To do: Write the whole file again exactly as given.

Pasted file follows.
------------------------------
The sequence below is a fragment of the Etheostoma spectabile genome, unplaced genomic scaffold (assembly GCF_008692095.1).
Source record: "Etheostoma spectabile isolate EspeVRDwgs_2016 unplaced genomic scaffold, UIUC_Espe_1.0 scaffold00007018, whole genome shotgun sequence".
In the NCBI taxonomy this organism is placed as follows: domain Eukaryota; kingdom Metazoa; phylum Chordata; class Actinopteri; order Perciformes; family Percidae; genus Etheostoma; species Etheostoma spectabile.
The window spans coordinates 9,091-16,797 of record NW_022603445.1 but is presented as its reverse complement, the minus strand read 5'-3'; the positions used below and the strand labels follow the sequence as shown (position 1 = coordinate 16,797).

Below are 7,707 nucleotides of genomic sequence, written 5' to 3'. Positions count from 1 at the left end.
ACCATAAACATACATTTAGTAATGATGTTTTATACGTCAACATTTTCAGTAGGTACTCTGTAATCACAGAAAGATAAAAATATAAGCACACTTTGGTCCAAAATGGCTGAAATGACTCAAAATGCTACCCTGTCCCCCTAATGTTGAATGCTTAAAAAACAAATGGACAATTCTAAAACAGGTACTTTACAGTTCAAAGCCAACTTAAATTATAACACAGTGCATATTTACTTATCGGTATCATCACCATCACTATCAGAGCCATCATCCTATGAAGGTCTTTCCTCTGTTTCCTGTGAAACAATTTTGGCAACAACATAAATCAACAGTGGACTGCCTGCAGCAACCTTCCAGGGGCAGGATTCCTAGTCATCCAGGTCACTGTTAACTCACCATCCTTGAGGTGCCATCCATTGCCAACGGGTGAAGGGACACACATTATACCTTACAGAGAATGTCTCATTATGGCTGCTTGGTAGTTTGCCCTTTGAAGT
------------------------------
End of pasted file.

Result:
The sequence below is a fragment of the Etheostoma spectabile genome, unplaced genomic scaffold (assembly GCF_008692095.1).
Source record: "Etheostoma spectabile isolate EspeVRDwgs_2016 unplaced genomic scaffold, UIUC_Espe_1.0 scaffold00007018, whole genome shotgun sequence".
In the NCBI taxonomy this organism is placed as follows: domain Eukaryota; kingdom Metazoa; phylum Chordata; class Actinopteri; order Perciformes; family Percidae; genus Etheostoma; species Etheostoma spectabile.
The window spans coordinates 9,091-16,797 of record NW_022603445.1 but is presented as its reverse complement, the minus strand read 5'-3'; the positions used below and the strand labels follow the sequence as shown (position 1 = coordinate 16,797).

Below are 7,707 nucleotides of genomic sequence, written 5' to 3'. Positions count from 1 at the left end.
ACCATAAACATACATTTAGTAATGATGTTTTATACGTCAACATTTTCAGTAGGTACTCTGTAATCACAGAAAGATAAAAATATAAGCACACTTTGGTCCAAAATGGCTGAAATGACTCAAAATGCTACCCTGTCCCCCTAATGTTGAATGCTTAAAAAACAAATGGACAATTCTAAAACAGGTACTTTACAGTTCAAAGCCAACTTAAATTATAACACAGTGCATATTTACTTATCGGTATCATCACCATCACTATCAGAGCCATCATCCTATGAAGGTCTTTCCTCTGTTTCCTGTGAAACAATTTTGGCAACAACATAAATCAACAGTGGACTGCCTGCAGCAACCTTCCAGGGGCAGGATTCCTAGTCATCCAGGTCACTGTTAACTCACCATCCTTGAGGTGCCATCCATTGCCAACGGGTGAAGGGACACACATTATACCTTACAGAGAATGTCTCATTATGGCTGCTTGGTAGTTTGCCCTTTGAAGT